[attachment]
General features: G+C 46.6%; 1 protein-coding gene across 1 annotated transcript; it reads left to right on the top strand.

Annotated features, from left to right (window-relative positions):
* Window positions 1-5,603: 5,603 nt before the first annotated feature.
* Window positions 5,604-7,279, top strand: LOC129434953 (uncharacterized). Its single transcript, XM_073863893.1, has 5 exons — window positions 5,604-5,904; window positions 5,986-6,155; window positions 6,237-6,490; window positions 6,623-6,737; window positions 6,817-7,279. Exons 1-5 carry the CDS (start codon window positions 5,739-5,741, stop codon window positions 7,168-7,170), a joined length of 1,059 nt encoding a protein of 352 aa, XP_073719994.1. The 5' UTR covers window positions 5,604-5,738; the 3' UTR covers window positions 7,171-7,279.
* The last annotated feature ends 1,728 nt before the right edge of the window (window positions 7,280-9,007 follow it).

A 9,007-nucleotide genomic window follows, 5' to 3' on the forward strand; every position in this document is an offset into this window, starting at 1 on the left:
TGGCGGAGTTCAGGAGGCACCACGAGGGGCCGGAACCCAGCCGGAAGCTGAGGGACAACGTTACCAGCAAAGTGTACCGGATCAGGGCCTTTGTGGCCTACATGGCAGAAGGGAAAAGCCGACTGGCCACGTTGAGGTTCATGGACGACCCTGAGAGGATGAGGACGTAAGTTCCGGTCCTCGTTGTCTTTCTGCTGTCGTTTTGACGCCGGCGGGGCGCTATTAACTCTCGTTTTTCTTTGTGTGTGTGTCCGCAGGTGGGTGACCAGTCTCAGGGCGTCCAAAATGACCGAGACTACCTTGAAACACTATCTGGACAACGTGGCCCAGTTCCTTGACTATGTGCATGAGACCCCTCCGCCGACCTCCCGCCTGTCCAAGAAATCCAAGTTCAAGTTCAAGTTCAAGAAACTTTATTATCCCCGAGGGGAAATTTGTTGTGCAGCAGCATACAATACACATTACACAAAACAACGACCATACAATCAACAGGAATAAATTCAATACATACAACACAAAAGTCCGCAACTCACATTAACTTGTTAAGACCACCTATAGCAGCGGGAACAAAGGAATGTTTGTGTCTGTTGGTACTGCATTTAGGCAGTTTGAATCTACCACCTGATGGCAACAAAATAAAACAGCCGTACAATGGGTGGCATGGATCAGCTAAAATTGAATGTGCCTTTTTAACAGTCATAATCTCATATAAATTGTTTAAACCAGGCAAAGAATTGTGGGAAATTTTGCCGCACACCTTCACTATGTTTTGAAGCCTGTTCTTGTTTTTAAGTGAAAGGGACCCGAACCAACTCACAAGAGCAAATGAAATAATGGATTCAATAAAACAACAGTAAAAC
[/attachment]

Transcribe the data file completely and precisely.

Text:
General features: G+C 46.6%; 1 protein-coding gene across 1 annotated transcript; it reads left to right on the top strand.

Annotated features, from left to right (window-relative positions):
* Window positions 1-5,603: 5,603 nt before the first annotated feature.
* Window positions 5,604-7,279, top strand: LOC129434953 (uncharacterized). Its single transcript, XM_073863893.1, has 5 exons — window positions 5,604-5,904; window positions 5,986-6,155; window positions 6,237-6,490; window positions 6,623-6,737; window positions 6,817-7,279. Exons 1-5 carry the CDS (start codon window positions 5,739-5,741, stop codon window positions 7,168-7,170), a joined length of 1,059 nt encoding a protein of 352 aa, XP_073719994.1. The 5' UTR covers window positions 5,604-5,738; the 3' UTR covers window positions 7,171-7,279.
* The last annotated feature ends 1,728 nt before the right edge of the window (window positions 7,280-9,007 follow it).

A 9,007-nucleotide genomic window follows, 5' to 3' on the forward strand; every position in this document is an offset into this window, starting at 1 on the left:
TGGCGGAGTTCAGGAGGCACCACGAGGGGCCGGAACCCAGCCGGAAGCTGAGGGACAACGTTACCAGCAAAGTGTACCGGATCAGGGCCTTTGTGGCCTACATGGCAGAAGGGAAAAGCCGACTGGCCACGTTGAGGTTCATGGACGACCCTGAGAGGATGAGGACGTAAGTTCCGGTCCTCGTTGTCTTTCTGCTGTCGTTTTGACGCCGGCGGGGCGCTATTAACTCTCGTTTTTCTTTGTGTGTGTGTCCGCAGGTGGGTGACCAGTCTCAGGGCGTCCAAAATGACCGAGACTACCTTGAAACACTATCTGGACAACGTGGCCCAGTTCCTTGACTATGTGCATGAGACCCCTCCGCCGACCTCCCGCCTGTCCAAGAAATCCAAGTTCAAGTTCAAGTTCAAGAAACTTTATTATCCCCGAGGGGAAATTTGTTGTGCAGCAGCATACAATACACATTACACAAAACAACGACCATACAATCAACAGGAATAAATTCAATACATACAACACAAAAGTCCGCAACTCACATTAACTTGTTAAGACCACCTATAGCAGCGGGAACAAAGGAATGTTTGTGTCTGTTGGTACTGCATTTAGGCAGTTTGAATCTACCACCTGATGGCAACAAAATAAAACAGCCGTACAATGGGTGGCATGGATCAGCTAAAATTGAATGTGCCTTTTTAACAGTCATAATCTCATATAAATTGTTTAAACCAGGCAAAGAATTGTGGGAAATTTTGCCGCACACCTTCACTATGTTTTGAAGCCTGTTCTTGTTTTTAAGTGAAAGGGACCCGAACCAACTCACAAGAGCAAATGAAATAATGGATTCAATAAAACAACAGTAAAAC